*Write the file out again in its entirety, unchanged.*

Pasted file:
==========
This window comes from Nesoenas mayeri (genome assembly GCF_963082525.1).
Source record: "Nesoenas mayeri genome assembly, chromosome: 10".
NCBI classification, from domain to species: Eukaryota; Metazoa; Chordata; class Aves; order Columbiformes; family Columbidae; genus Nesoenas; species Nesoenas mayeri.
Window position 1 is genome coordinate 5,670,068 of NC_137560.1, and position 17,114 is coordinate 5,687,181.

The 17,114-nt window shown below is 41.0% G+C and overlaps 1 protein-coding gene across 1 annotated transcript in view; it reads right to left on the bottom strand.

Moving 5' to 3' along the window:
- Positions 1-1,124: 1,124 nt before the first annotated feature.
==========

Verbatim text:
This window comes from Nesoenas mayeri (genome assembly GCF_963082525.1).
Source record: "Nesoenas mayeri genome assembly, chromosome: 10".
NCBI classification, from domain to species: Eukaryota; Metazoa; Chordata; class Aves; order Columbiformes; family Columbidae; genus Nesoenas; species Nesoenas mayeri.
Window position 1 is genome coordinate 5,670,068 of NC_137560.1, and position 17,114 is coordinate 5,687,181.

The 17,114-nt window shown below is 41.0% G+C and overlaps 1 protein-coding gene across 1 annotated transcript in view; it reads right to left on the bottom strand.

Moving 5' to 3' along the window:
- Positions 1-1,124: 1,124 nt before the first annotated feature.